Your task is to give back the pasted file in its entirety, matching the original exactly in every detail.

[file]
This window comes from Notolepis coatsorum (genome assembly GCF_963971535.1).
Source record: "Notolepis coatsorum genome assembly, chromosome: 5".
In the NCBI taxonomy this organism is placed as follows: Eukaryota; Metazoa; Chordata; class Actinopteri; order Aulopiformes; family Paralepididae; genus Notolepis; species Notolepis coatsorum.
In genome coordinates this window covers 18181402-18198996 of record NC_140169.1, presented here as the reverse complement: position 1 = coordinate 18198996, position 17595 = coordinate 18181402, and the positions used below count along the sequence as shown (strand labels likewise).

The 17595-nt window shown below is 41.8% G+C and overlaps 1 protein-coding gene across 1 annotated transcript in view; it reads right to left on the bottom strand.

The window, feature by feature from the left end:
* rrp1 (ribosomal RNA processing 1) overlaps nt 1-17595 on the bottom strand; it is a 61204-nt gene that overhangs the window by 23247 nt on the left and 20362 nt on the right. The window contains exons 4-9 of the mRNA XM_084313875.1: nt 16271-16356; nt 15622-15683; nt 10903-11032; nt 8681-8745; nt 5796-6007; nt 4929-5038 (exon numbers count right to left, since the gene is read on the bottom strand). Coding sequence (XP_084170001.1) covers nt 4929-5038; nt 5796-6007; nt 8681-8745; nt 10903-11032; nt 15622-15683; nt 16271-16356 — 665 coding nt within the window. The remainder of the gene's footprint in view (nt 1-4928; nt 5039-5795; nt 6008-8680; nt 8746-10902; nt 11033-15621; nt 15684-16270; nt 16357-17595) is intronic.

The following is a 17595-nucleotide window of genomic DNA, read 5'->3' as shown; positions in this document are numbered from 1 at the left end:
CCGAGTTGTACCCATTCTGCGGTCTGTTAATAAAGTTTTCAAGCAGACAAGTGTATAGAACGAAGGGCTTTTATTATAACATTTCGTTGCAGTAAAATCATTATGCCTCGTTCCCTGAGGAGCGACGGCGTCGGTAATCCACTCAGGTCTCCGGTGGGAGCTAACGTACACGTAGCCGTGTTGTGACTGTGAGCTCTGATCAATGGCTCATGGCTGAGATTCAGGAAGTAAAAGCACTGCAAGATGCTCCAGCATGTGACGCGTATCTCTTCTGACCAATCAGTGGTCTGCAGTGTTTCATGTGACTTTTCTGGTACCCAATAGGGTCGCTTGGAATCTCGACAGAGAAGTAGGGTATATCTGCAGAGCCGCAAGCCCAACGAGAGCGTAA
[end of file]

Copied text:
This window comes from Notolepis coatsorum (genome assembly GCF_963971535.1).
Source record: "Notolepis coatsorum genome assembly, chromosome: 5".
In the NCBI taxonomy this organism is placed as follows: Eukaryota; Metazoa; Chordata; class Actinopteri; order Aulopiformes; family Paralepididae; genus Notolepis; species Notolepis coatsorum.
In genome coordinates this window covers 18181402-18198996 of record NC_140169.1, presented here as the reverse complement: position 1 = coordinate 18198996, position 17595 = coordinate 18181402, and the positions used below count along the sequence as shown (strand labels likewise).

The 17595-nt window shown below is 41.8% G+C and overlaps 1 protein-coding gene across 1 annotated transcript in view; it reads right to left on the bottom strand.

The window, feature by feature from the left end:
* rrp1 (ribosomal RNA processing 1) overlaps nt 1-17595 on the bottom strand; it is a 61204-nt gene that overhangs the window by 23247 nt on the left and 20362 nt on the right. The window contains exons 4-9 of the mRNA XM_084313875.1: nt 16271-16356; nt 15622-15683; nt 10903-11032; nt 8681-8745; nt 5796-6007; nt 4929-5038 (exon numbers count right to left, since the gene is read on the bottom strand). Coding sequence (XP_084170001.1) covers nt 4929-5038; nt 5796-6007; nt 8681-8745; nt 10903-11032; nt 15622-15683; nt 16271-16356 — 665 coding nt within the window. The remainder of the gene's footprint in view (nt 1-4928; nt 5039-5795; nt 6008-8680; nt 8746-10902; nt 11033-15621; nt 15684-16270; nt 16357-17595) is intronic.

The following is a 17595-nucleotide window of genomic DNA, read 5'->3' as shown; positions in this document are numbered from 1 at the left end:
CCGAGTTGTACCCATTCTGCGGTCTGTTAATAAAGTTTTCAAGCAGACAAGTGTATAGAACGAAGGGCTTTTATTATAACATTTCGTTGCAGTAAAATCATTATGCCTCGTTCCCTGAGGAGCGACGGCGTCGGTAATCCACTCAGGTCTCCGGTGGGAGCTAACGTACACGTAGCCGTGTTGTGACTGTGAGCTCTGATCAATGGCTCATGGCTGAGATTCAGGAAGTAAAAGCACTGCAAGATGCTCCAGCATGTGACGCGTATCTCTTCTGACCAATCAGTGGTCTGCAGTGTTTCATGTGACTTTTCTGGTACCCAATAGGGTCGCTTGGAATCTCGACAGAGAAGTAGGGTATATCTGCAGAGCCGCAAGCCCAACGAGAGCGTAA